Why the Slow Pace of 2001: A Space Odyssey Works So Well

If you have seen 2001: A Space Odyssey, you know that there is one thing in particular that sets it apart from most films. This quality is also what hinders most modern audiences from experiencing its genius: the crawling pace.

When I first saw 2001 a few years ago, the slowness drove me insane. I became bored rather quickly, and it took everything in me to finish it. Instead of reflecting, I was just waiting for it to finally end, and was ultimately disappointed. With the acclaim this film has received, I figured there had to be something of value to it, so I gave it another chance and it blew my mind. The pace was integral to the narrative, and worked brilliantly. Here’s what it added for me:

A cosmic sense of scale

Take the very first shot of the film (if you would call it a shot). The screen is completely black for an uncomfortable amount of time while the music plays. Then, a shot of earth. In the Dawn of Man sequence, there are several drawn out shots of a prehistoric, desolate landscape. We only hear the sound of wind. It takes a long time before we actually see the apes. This reminds us how minuscule human history is when compared to the life of earth, which is even smaller when compared to the life of the universe. Normally, we see history as centered on humans, and we feel bigger than we really are. In 2001, Kubrick makes us feel small, as we should. And we feel small not only in space, but in the scope of time. The cosmic time-line is so much bigger than we can comprehend.

Forced reflection

While uncomfortable at first for most viewers, this pace forces one to slow down their thought process. The film is very meditative, which is important since it takes on such intellectual and philosophical themes. It immerses the audience in a unique way that most directors today shy away from.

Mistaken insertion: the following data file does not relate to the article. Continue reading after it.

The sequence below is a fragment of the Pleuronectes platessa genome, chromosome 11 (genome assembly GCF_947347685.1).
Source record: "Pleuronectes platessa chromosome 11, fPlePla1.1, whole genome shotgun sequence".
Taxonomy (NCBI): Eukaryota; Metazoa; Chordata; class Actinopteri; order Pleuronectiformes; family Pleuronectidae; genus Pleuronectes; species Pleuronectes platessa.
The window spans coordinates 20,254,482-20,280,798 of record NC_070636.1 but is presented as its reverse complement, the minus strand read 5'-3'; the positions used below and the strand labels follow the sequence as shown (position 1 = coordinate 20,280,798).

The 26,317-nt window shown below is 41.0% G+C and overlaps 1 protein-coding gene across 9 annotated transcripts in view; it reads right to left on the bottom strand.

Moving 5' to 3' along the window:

Suspense to the sequence with HAL and the human crew members

This part of the movie was absolutely terrifying. The slowness gave a feeling of tremendous isolation, like we were trapped out there with a psychopathic robot. The effect of hearing the astronaut’s slow breathing from his tank was haunting. I couldn’t help but feel uneasy at best, and at times claustrophobic. It also added to the idea of putting our lives in the hands of machines. The part when HAL kills one of the astronauts is incredible. The breathing stops abruptly, and several quick shots move closer and closer to HAL, and then… silence. My heart skipped a beat. Theses quick cuts are the fastest in the entire film. Because it is so slow for so long, this fast movement works very well. Suspense in cinema is like a rubber band being pulled back slowly, until it finally snaps. This is the best example I have ever seen, the breathing being the rubber band pulling back and the SNAP as the camera cuts towards HAL. Many horror movies use sound in the opposite direction, a quiet build up, with a loud explosion, to jump out and scare you. This is a cheap, overused technique for low quality, take-your-girlfriend-to slashers. This scene uses sound as the build up, and silence as the explosion. Amazing.

So the film’s core quality is considered by modern audiences to be its biggest drawback. If you have only seen it once and were underwhelmed, I don’t blame you, I felt the same way the first time. Woody Allen said he was disappointed after his first viewing, but after his second and third viewings realized that Kubrick was “much ahead” of him as an artist. So give it another shot with these things in mind. I promise you will get something out of the film with each subsequent viewing.

Daniel Clark, Film Feature Writer

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